As always, it’s been a fun month reviewing poetry and interacting with authors. I’d like to congratulate Holly Day on claiming the Featured Poet spot for January with her poem Adapting to the Change. Hope you enjoy the other great poems by her and the other six poets in this issue!
Happy new year and happy holidays! Now’s a good time for spending time with the people you love, and hopefully, the poetry you love, too. This month I looked for sonnets and found five. This month’s featured poet, Kristin Garth, led the charge with several submissions. Special thanks to her and Devon Balwit for stepping up.
As a poet, writer, or even just someone who’s seen a cringe-inducing typo, you know the difference a misplaced quotation mark can make. However, the issues with the page were related not to where I placed the quotes, but what kind. See the following? ( “ ” ) Really zoom in, it’s actually a begin quote and an end quote symbol instead of two identical ones. When I coded the page, I did so on a notepad app on my computer, but the browser doesn’t recognize the begin quote symbol and I didn’t see the difference when I copied it in. So, a link would go from working like this to not working, like this. Many thanks to Erik Fuhrer, poet of Issue #5, who pointed out the link failures.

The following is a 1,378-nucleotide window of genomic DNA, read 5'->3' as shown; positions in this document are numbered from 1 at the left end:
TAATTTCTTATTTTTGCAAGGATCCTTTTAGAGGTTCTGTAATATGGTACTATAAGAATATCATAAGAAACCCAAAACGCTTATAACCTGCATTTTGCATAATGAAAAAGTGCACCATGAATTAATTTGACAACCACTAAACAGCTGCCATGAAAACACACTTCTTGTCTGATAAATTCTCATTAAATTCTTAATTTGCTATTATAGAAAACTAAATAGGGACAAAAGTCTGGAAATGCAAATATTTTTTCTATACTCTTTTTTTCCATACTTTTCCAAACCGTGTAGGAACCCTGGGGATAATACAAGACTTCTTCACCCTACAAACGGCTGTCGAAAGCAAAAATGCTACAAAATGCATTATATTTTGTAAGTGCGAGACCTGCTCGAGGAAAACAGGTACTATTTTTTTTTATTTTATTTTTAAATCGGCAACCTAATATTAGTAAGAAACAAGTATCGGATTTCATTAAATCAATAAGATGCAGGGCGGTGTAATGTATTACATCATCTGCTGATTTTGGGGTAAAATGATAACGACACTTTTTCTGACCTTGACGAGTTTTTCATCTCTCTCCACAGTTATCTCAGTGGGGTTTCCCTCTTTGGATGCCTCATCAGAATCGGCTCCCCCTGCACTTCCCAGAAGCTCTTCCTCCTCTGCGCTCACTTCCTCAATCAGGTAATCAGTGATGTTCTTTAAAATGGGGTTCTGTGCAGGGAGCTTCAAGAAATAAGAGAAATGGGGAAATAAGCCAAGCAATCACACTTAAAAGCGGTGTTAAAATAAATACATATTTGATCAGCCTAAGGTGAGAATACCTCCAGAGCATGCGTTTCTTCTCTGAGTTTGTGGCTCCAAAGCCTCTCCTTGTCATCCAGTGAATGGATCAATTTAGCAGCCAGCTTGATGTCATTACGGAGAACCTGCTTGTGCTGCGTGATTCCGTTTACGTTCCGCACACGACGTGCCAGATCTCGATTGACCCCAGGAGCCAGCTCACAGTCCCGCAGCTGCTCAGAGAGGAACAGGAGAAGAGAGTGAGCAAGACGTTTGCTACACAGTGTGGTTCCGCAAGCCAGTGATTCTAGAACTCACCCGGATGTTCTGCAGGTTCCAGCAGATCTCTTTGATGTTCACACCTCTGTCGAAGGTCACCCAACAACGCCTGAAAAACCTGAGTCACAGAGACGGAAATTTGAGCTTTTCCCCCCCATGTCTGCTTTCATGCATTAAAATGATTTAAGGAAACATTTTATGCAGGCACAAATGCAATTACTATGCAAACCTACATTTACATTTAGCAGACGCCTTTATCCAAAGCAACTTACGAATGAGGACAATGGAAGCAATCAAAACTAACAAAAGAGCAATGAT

And thanks to poet Tim Meyer responding in record time to my own last-minute message, and a little coding every day instead of the day of publication, the new issue goes up tonight! Fewer poets this issue around, but with work just as sweet as the last few apples of the season. Hope you enjoy. Shout out to Right Hand Pointing, a journal one submission introduced me to – love their aesthetic and the writing is excellent.
But you’ll have to wait for tomorrow for the rest! Happy halloween.
Check it out! An interesting1 problem arose when preparing for this issue. One author submitted a set of response poems to Neruda’s The Book of Questions. I wanted to publish the Question and its Answer side by side, but found the translation I had been reading was only recently copyrighted. I thought I could translate it myself2, but Neruda published The Book of Questions in 1974 in the United States, which means his family and heirs retain control of the copyright for that work until 2069. American copyright law at work for you authors out there, folks. Get out there and publish!
2To my AP Spanish teacher’s great dismay, my spoken Spanish is to my written Spanish as a five-year-old’s speech is to that of a high school graduate.
Please check back later today to see which wonderful authors are being showcased this month.
Congratulations to featured poet Honor Vincent and everyone else chosen for the new issue!
I’d also like to note that the Autumn Poetry Contest did not receive 10 entries and will close, but be replaced by the Spring Poetry Contest. I’ve received two thirds of the entries in the past month, so I’m thinking that the longer-running this Journal, the more comfortable people will be submitting. At the end of the day, though, it’s now a $500 prize…so send me your best to win half a grand!